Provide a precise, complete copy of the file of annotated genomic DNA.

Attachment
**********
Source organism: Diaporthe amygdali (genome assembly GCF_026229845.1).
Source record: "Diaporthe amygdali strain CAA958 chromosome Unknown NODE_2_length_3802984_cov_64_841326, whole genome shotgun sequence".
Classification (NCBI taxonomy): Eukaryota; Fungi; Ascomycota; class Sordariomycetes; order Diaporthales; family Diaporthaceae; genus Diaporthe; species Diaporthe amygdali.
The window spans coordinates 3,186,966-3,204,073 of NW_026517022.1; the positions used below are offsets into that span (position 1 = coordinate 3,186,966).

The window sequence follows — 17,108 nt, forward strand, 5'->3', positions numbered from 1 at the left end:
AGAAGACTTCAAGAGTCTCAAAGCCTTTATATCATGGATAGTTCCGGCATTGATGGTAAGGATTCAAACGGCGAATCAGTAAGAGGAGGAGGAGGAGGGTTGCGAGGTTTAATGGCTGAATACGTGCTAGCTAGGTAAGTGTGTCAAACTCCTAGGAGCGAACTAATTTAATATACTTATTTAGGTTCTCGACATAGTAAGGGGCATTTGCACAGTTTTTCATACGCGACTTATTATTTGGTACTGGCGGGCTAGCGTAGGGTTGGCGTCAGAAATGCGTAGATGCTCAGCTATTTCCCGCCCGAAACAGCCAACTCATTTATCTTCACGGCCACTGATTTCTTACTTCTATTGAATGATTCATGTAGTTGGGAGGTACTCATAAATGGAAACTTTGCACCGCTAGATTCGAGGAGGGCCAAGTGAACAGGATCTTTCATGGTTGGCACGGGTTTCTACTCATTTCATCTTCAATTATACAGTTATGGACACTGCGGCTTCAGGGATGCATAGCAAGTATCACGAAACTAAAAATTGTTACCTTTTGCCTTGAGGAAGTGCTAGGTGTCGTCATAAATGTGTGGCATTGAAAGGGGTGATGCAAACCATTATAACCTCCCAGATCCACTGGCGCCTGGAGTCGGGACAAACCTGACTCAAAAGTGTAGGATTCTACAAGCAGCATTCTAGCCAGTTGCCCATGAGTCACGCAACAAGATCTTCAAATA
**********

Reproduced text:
Source organism: Diaporthe amygdali (genome assembly GCF_026229845.1).
Source record: "Diaporthe amygdali strain CAA958 chromosome Unknown NODE_2_length_3802984_cov_64_841326, whole genome shotgun sequence".
Classification (NCBI taxonomy): Eukaryota; Fungi; Ascomycota; class Sordariomycetes; order Diaporthales; family Diaporthaceae; genus Diaporthe; species Diaporthe amygdali.
The window spans coordinates 3,186,966-3,204,073 of NW_026517022.1; the positions used below are offsets into that span (position 1 = coordinate 3,186,966).

The window sequence follows — 17,108 nt, forward strand, 5'->3', positions numbered from 1 at the left end:
AGAAGACTTCAAGAGTCTCAAAGCCTTTATATCATGGATAGTTCCGGCATTGATGGTAAGGATTCAAACGGCGAATCAGTAAGAGGAGGAGGAGGAGGGTTGCGAGGTTTAATGGCTGAATACGTGCTAGCTAGGTAAGTGTGTCAAACTCCTAGGAGCGAACTAATTTAATATACTTATTTAGGTTCTCGACATAGTAAGGGGCATTTGCACAGTTTTTCATACGCGACTTATTATTTGGTACTGGCGGGCTAGCGTAGGGTTGGCGTCAGAAATGCGTAGATGCTCAGCTATTTCCCGCCCGAAACAGCCAACTCATTTATCTTCACGGCCACTGATTTCTTACTTCTATTGAATGATTCATGTAGTTGGGAGGTACTCATAAATGGAAACTTTGCACCGCTAGATTCGAGGAGGGCCAAGTGAACAGGATCTTTCATGGTTGGCACGGGTTTCTACTCATTTCATCTTCAATTATACAGTTATGGACACTGCGGCTTCAGGGATGCATAGCAAGTATCACGAAACTAAAAATTGTTACCTTTTGCCTTGAGGAAGTGCTAGGTGTCGTCATAAATGTGTGGCATTGAAAGGGGTGATGCAAACCATTATAACCTCCCAGATCCACTGGCGCCTGGAGTCGGGACAAACCTGACTCAAAAGTGTAGGATTCTACAAGCAGCATTCTAGCCAGTTGCCCATGAGTCACGCAACAAGATCTTCAAATA